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Location: UFOUpDatesList.Com > 2011 > Oct > Oct 18

Re: Was 'First Photographed UFO' A Comet?

From: Nick Balaskas <nikolaos.nul>
Date: Mon, 17 Oct 2011 22:59:32 -0400
Archived: Tue, 18 Oct 2011 07:05:49 -0400
Subject: Re:  Was 'First Photographed UFO' A Comet?


>From: Ray Dickenson <r.dickenson.nul>
>To: <post.nul>
>Date: Sun, 16 Oct 2011 22:54:26 +0100
>Subject: Re: Was 'First Photographed UFO' A Comet?

<snip>

>But that's not quite accurate. Here's that part of Bonilla's
>report:

>"I said that, in the field of projection lens, the bodies
>appeared bright and left a bright trail, but across the solar
>disc they seemed opaque. Examining carefully the photographs and
>the negatives, one sees each is surrounded by a body like a dark
>cloudiness and a track (trail) out in the field of the lens,
>and, on going outside of the solar-disc, they are bright. That
>would make me believe that the bright trails of the bodies
>crossing the solar-disk absorb sunlight radiation or diminish
>its power, photographically."

>www.perceptions.couk.com/bonilla.html#trail

<snip>


Hi Everyone!

Reading the comments posted for this article in Universe Today,
including one from me (see below), one can see why the UFO(s)
crossing the solar disk could not be sunspots or a comet.

"The silhouette of a typical comet nucleus in front of the
bright solar disk would have been much too small to be seen even
through a telescope let alone be noticeable in old photographic
plates. So it cannot be a comet either. The original explanation
of migratory birds is still the best."

If these mystery bodies were indeed bright when "outside of the
solar disc" but "across the solar disc they seemed opaque" then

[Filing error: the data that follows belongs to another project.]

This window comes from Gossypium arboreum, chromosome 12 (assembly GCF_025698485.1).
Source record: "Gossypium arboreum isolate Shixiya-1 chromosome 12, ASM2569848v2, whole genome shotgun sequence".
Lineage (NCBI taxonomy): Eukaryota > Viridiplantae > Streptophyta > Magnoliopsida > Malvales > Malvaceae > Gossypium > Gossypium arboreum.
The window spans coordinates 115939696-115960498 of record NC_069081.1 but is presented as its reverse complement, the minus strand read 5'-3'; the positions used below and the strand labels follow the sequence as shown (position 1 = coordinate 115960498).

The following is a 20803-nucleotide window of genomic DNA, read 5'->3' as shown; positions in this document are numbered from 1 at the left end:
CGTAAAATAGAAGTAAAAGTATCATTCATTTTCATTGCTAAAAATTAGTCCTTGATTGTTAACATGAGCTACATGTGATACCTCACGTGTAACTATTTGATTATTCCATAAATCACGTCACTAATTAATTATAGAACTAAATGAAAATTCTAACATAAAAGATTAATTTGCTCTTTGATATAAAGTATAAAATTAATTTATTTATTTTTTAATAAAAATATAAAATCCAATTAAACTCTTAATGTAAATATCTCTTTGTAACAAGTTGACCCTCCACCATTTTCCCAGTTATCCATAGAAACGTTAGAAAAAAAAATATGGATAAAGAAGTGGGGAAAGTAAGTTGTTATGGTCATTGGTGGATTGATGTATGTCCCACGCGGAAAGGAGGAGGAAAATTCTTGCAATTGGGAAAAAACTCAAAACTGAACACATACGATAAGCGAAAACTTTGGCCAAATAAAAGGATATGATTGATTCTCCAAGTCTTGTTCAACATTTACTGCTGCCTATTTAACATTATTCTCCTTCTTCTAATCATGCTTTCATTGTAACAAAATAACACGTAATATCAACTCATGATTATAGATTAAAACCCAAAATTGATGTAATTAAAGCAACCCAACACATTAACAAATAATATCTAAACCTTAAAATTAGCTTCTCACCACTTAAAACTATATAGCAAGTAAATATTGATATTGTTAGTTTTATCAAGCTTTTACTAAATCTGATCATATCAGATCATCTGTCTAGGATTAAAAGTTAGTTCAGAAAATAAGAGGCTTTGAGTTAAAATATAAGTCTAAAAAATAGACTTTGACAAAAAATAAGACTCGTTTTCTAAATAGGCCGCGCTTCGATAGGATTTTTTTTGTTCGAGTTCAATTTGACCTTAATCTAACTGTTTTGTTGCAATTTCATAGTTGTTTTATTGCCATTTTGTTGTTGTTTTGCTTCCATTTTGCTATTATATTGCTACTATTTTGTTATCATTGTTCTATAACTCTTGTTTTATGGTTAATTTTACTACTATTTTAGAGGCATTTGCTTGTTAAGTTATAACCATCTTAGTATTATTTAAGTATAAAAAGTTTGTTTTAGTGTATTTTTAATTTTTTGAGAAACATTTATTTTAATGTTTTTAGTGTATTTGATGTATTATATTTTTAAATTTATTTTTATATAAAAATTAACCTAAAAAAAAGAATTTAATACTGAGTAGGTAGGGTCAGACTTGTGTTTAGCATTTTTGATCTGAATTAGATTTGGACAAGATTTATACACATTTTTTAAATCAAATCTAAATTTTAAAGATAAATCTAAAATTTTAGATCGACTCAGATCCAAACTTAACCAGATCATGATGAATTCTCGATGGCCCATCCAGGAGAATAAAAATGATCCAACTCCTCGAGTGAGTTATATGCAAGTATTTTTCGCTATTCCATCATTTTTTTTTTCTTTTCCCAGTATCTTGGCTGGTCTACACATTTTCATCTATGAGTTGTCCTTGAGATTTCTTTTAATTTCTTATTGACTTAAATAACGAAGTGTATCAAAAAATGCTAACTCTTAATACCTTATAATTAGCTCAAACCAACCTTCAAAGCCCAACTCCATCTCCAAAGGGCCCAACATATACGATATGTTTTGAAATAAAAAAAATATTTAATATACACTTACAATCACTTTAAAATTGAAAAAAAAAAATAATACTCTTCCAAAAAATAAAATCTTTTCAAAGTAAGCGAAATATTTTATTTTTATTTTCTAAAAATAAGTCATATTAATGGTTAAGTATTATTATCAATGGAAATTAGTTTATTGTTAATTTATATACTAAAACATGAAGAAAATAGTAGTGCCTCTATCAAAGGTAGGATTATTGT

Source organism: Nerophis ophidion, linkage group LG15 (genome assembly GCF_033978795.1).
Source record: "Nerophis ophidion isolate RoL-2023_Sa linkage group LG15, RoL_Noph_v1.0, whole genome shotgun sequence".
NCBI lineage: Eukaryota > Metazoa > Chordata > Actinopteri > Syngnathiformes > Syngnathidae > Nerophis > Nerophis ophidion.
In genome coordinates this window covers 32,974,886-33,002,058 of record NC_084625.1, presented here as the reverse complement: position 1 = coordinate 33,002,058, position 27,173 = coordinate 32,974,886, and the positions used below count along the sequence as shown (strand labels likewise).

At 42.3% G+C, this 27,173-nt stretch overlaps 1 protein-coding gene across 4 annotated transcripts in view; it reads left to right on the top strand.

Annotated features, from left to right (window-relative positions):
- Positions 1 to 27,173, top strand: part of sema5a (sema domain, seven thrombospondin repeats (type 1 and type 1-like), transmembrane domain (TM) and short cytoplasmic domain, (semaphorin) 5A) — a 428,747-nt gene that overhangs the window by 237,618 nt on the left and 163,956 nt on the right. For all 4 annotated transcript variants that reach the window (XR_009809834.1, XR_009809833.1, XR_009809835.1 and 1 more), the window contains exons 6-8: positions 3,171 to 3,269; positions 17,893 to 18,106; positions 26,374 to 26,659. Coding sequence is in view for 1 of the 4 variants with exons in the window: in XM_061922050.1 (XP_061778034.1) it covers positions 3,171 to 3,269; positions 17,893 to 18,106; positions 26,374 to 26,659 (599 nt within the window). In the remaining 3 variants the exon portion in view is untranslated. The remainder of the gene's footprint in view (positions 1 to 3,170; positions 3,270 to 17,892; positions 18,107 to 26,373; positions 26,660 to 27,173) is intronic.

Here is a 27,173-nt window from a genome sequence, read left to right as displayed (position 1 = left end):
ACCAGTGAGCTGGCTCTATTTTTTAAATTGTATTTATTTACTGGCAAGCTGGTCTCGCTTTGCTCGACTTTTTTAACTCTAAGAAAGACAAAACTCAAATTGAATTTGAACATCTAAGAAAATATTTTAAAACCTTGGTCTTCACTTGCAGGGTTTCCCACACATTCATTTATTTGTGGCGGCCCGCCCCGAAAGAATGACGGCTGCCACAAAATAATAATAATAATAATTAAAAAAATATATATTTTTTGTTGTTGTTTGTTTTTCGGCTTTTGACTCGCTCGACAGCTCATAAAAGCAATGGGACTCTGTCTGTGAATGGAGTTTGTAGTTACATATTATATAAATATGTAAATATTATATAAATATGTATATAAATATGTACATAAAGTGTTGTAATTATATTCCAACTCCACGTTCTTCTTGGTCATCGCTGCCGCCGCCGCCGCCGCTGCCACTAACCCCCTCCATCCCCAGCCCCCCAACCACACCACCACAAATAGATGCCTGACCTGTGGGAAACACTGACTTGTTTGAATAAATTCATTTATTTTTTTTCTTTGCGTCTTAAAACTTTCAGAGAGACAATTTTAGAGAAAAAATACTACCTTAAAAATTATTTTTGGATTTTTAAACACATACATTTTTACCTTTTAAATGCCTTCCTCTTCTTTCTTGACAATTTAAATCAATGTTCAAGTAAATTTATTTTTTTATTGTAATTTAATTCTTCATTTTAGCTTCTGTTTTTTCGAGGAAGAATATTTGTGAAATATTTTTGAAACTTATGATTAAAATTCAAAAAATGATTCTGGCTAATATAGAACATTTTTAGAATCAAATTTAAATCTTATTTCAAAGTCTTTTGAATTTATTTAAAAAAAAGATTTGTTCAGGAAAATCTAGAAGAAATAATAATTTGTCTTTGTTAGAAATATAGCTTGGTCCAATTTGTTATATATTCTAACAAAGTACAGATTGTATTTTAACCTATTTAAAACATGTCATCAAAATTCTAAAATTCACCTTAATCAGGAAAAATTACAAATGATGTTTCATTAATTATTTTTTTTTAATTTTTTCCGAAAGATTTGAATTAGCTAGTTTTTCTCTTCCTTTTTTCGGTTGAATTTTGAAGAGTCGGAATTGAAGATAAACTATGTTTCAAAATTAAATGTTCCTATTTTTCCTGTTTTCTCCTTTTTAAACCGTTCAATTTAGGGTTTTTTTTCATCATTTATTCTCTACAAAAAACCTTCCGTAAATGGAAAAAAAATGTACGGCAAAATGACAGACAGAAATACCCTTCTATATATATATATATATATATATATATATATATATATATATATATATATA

this would rule out all explanations of space objects very close
to the Sun as well as stars, planets, etc. in the same line of
sight. This would not rule out high flying birds well within the
Earth's atmosphere.

Try photographing a bright star or a planet in the same part of
the bright daylit sky as the Sun. You cannot.

Try photographing a flying bird, such as a white seagull, or
even an airplane, in the same part of the bright daylit sky as
the Sun. It would appear "bright" and leave a short "bright
trail", especially with the much slower shutter speeds for 19th
century cameras.

Now try photographing this same white bird or airplane as it
crosses the solar disk. It would now appear "opaque" or "dark"
relative to the overwhelming surface brightness of the Sun.

Was the "First Photographed UFO" a Comet? Considering that these
mystery bodies must have been very close to the observer and not
deep in space, the only reasonable answer that fits all the
facts (assuming no processing defects on the photographic plates
or a hoax - either intentional or otherwise) to this question is
that these were most likely birds or some other aerial objects
or UFOs, not a comet or fragments of one.


Nick Balaskas



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